Our cat loves to be stroked. When Glen and I sit too close, he huffs and then muscles in. One time Glen was stroking my head and he started head-butting the window in fury. (I realise this reflects worse on me than the cat, but you take simple pleasures where you can).
Humans too, love to be stroked. The baby, curling its fist around your fingers. Toddlers, cocooned from the world in daddy’s arms. Touch matters: but it’s not something we grow out of. If anything, the older we get, the harder it is to stay – connected. We miss intimacy and life can get really lonely. Physicality grounds us. Just a touch on the shoulder can be a reminder – you’re here. You’re real. I see you and you matter. This is not just a female thing. I remember hugging a friend at Bible college and watching in shock as his eyes filled with tears. ‘That’s the first time in months that anyone has given me a proper hug’ he said. ‘As a single guy, I can go weeks without anyone touching me’.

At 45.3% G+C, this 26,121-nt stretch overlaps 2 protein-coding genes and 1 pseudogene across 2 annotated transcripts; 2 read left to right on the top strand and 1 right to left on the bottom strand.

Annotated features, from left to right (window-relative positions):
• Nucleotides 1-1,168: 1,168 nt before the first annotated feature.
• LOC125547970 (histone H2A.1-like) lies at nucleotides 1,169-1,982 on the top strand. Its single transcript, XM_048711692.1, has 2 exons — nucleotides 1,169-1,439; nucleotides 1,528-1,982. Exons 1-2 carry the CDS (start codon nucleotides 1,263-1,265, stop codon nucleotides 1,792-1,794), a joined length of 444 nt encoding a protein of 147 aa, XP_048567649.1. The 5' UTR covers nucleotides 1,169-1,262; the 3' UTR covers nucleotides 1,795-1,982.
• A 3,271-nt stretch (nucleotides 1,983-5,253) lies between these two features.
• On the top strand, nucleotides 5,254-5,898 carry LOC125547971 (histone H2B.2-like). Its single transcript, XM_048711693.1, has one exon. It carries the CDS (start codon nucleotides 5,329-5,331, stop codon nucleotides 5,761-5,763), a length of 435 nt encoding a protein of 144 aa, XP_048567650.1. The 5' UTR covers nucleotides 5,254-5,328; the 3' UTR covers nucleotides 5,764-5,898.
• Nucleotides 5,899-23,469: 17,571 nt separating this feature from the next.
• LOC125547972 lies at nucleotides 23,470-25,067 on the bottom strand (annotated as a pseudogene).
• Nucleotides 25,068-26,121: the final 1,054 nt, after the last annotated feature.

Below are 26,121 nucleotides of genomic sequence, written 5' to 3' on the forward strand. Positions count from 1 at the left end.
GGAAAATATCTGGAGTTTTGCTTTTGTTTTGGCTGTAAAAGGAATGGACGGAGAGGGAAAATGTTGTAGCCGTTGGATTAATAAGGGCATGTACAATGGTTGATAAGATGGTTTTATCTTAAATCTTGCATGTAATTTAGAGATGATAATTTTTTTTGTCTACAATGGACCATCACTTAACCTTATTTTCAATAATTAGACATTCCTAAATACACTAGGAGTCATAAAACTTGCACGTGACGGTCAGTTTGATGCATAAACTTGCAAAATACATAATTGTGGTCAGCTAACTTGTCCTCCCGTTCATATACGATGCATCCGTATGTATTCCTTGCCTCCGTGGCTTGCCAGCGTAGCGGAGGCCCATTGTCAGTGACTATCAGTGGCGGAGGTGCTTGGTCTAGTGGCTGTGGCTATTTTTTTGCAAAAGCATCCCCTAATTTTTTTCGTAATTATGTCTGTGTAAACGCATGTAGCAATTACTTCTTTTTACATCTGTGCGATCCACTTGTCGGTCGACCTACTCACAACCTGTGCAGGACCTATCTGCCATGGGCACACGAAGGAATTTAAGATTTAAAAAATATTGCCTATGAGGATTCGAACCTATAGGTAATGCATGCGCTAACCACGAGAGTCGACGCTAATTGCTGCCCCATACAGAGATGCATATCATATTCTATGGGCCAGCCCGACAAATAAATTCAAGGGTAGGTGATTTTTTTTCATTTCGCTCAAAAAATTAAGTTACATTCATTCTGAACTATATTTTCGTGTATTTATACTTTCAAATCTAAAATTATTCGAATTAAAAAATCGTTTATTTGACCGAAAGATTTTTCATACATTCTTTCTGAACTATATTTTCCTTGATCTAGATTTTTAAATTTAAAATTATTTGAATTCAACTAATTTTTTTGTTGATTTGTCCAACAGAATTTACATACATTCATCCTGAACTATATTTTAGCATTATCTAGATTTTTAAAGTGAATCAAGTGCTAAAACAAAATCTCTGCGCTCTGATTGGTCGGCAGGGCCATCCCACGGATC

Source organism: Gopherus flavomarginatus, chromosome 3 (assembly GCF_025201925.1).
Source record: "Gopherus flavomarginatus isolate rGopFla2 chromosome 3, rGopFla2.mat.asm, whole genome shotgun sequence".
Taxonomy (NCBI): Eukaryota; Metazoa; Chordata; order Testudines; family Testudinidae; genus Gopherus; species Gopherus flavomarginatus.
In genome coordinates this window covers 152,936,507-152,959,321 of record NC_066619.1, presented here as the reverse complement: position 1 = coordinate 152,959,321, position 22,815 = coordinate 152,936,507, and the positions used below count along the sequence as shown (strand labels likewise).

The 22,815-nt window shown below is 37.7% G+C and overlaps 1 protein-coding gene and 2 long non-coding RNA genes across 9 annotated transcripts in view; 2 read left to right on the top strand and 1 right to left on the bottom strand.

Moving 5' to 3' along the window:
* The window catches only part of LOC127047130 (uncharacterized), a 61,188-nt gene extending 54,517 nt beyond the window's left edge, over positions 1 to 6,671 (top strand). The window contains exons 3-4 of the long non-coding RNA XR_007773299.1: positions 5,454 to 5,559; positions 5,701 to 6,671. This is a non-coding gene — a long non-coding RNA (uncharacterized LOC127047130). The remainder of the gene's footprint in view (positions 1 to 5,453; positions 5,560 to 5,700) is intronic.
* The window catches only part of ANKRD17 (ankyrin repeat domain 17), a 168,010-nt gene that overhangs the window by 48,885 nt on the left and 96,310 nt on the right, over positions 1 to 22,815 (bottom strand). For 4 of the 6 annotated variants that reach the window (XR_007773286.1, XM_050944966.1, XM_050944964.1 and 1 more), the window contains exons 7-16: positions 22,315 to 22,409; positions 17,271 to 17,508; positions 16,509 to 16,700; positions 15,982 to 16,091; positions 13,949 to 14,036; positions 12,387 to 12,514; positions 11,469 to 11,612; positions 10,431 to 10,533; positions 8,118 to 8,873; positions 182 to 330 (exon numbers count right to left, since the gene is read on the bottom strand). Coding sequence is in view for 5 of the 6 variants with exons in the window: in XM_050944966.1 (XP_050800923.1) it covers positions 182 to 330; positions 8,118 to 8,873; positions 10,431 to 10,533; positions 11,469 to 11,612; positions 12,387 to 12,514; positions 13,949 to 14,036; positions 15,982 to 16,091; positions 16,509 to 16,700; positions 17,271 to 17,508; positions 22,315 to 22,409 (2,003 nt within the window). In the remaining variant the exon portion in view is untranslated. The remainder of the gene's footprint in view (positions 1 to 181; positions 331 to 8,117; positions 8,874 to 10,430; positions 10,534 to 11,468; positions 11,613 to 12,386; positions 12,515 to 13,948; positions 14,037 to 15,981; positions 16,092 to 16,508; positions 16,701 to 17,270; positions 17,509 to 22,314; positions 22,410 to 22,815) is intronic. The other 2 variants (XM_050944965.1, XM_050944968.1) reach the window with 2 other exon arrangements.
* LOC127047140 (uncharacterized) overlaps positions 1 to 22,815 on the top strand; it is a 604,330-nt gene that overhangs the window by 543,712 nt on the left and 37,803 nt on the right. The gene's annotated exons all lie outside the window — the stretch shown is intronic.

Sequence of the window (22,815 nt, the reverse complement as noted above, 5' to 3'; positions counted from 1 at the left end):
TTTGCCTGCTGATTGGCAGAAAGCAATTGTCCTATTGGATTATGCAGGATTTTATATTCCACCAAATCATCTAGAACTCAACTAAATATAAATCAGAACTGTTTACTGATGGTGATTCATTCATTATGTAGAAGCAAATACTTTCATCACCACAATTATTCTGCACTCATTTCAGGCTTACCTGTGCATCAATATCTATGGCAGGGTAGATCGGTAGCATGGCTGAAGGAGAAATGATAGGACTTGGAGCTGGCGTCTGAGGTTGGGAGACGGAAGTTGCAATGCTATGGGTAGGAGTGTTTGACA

Of course there can be reasons – good ones – for setting boundaries in relationships. But Jesus seemed to be obeying a higher calling than ‘boundaries’ when He approached people. No-one thought He should lay hands on the children, or reach out to heal the leper, or let the prostitute kiss His feet, or eat with tax collectors and sinners. But He is the hands-on God. And there are times when following Him means moving closer.